Introduction to Philosophy
Dr. David Brown
September 23, 2014
Research Paper of Augustine
I. Life and general impact of the philosopher Augustine of Hippo was one of the greatest theologians of the early church and an esteemed philosopher. He was born in the mid-4th century to a poor family in Africa where he would spend almost all of his life. According to Augustine himself, he was born poor, but because of his pursuit of knowledge and education, he moved up on the social ladder to nobility (Brown, 9). In his pursuit of knowledge, Augustine would study literature, philosophy, Greek, Latin, psychology, and rhetoric. Augustine proved to be very successful in his early years as a teacher in rhetoric. He started teaching in Carthage, but upon needing more challenging students, he moved to Rome. After disappointment in Rome he would move to Milan where he was given a position of high honor as a professor in rhetoric (European Graduate School). Even though he was very successful in teaching, one event would drastically change Augustine’s life forever.
Before his conversion, he was deeply rooted in Manicheanism and dualism (Samples n. pag.). He struggled heavily with coming to Christianity because of reasons such as the existence of an immaterial God, the allowance of evil by God, and the belief of a monotheistic creator. Although he did not agree with the doctrines of Christianity, he started to see flaws in his own beliefs of Manicheanism. He failed to find answers about his questions of epistemology and metaphysics from even the most astute Manichean teachers. Because of the flaws in the philosophy of Manicheanism, he deemed his devotion to Manicheanism worthless. Interestingly, his realization that Christianity was possible came through his studies of Platonic thought. He realized that evil was not something that God had to create. Through this realization, his objections with Christianity soon fell away. Also, he realized how depraved he was, and how impossible living an acceptable lifestyle was. Upon the realization of his moral state, the crumbling of his belief system, and the spiritual influence in his life, Augustine became a believer in Christ. While teaching in Milan, he began reading the writings of Saint Anthony. He knew of Saint Anthony reading the Gospel and this Gospel changing his life. After being so encompassed with sin and moral failure, he read Romans where Paul says the only thing someone needs is Jesus, not a moral lifestyle. He also read in the Gospel how one must sell all that he has and give up his life to serve and follow Jesus. His finding of this section of the Gospel substantiated fundamental in his life because of what Augustine would give up for the sake of Jesus. Augustine gave up his earthly successful life for a spiritually fulfilling life. He resigned from being a highly respected professor at the imperial court of Milan and relinquished the ability to have a prestigious life for the pursuit of Christ. After this life altering event, Augustine would sell his inheritance in order to be in ministry. After coming to Christ, Augustine moved back to his hometown to study and pray. He was soon given the title “Bishop of Hippo”. It was at this phase of his life that he became known for his amazing theology, philosophy, apologetics, and writings (Samples n. pag.).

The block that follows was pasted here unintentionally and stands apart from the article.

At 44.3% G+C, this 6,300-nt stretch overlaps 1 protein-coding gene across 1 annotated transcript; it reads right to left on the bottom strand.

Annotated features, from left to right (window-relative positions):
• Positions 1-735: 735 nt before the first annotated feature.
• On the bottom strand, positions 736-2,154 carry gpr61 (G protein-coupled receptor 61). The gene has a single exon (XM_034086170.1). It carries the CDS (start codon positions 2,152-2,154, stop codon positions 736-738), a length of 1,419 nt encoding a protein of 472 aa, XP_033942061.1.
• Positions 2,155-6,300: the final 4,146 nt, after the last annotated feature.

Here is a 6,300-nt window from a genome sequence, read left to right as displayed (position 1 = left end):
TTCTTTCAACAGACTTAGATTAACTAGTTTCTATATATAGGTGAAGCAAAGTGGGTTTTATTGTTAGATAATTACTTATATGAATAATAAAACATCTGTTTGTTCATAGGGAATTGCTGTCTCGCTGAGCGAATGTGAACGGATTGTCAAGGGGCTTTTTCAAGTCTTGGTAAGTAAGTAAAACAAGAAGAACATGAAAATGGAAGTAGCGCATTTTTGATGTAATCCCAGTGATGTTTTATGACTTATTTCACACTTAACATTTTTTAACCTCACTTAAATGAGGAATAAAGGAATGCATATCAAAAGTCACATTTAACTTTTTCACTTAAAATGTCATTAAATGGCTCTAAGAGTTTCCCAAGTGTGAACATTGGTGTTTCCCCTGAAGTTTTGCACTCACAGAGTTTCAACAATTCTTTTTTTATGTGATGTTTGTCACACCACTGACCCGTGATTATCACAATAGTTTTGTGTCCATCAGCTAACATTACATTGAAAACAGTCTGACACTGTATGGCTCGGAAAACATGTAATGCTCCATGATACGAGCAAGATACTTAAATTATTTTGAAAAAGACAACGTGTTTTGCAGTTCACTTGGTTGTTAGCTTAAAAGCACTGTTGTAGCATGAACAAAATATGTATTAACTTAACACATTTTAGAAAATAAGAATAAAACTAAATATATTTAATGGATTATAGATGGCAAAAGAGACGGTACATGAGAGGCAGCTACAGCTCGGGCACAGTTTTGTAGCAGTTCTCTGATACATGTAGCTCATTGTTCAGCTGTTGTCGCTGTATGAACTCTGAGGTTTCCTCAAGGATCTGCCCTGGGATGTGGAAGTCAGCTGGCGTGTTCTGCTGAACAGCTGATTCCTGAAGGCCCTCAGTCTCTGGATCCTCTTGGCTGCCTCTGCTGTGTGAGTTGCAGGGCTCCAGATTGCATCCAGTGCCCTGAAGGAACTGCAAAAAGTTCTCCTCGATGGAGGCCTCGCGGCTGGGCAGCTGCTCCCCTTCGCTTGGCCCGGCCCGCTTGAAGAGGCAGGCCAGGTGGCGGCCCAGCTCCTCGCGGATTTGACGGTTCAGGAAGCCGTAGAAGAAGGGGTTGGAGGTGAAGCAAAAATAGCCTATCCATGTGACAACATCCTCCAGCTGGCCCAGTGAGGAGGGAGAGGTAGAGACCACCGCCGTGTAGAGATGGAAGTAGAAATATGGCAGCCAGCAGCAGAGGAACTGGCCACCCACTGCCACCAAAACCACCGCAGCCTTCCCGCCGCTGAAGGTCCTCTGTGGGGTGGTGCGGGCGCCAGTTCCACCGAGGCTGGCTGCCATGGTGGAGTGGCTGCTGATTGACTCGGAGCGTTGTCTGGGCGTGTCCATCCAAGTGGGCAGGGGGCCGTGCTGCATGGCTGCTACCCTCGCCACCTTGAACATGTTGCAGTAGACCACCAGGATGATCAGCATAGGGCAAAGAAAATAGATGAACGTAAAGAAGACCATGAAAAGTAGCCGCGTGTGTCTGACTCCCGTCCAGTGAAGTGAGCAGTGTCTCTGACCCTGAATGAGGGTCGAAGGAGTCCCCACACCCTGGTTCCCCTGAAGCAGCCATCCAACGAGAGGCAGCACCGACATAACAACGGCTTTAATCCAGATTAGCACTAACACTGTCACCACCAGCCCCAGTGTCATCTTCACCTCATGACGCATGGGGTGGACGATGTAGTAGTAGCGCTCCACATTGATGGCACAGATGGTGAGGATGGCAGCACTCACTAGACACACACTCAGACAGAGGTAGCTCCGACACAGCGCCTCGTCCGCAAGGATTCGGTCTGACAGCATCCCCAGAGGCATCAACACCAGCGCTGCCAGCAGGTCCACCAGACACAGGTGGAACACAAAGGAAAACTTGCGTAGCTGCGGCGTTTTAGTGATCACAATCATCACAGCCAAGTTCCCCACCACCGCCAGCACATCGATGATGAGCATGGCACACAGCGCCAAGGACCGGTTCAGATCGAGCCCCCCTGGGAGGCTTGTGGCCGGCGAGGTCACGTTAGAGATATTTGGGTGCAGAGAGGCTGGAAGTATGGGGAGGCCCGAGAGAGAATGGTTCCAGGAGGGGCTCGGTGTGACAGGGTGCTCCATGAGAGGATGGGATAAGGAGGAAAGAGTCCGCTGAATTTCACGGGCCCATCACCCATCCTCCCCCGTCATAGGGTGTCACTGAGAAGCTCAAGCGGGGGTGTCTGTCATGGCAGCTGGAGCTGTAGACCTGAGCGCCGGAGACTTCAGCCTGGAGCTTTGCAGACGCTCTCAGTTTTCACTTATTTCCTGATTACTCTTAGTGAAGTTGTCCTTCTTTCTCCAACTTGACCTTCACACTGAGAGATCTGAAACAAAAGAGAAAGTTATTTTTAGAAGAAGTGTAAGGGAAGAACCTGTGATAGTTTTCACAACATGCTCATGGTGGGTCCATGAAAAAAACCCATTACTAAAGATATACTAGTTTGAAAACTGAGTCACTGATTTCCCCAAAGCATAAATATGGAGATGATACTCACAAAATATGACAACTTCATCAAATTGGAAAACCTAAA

II. Statement of a philosophical question/problem he addressed Early in life, Augustine struggled with the idea of a perfect God creating a world with evil in it. This struggle kept him from coming to Christ for many years of his life. He had many questions about how awful tragedies such the existence of sickness, physical deformities, or demonic possession could exist in our world. He starts the second part of City of God with a long list of cumbersome questions about the existence of evil.
He also could not understand how society was meant to run. Society according to Augustine struggled with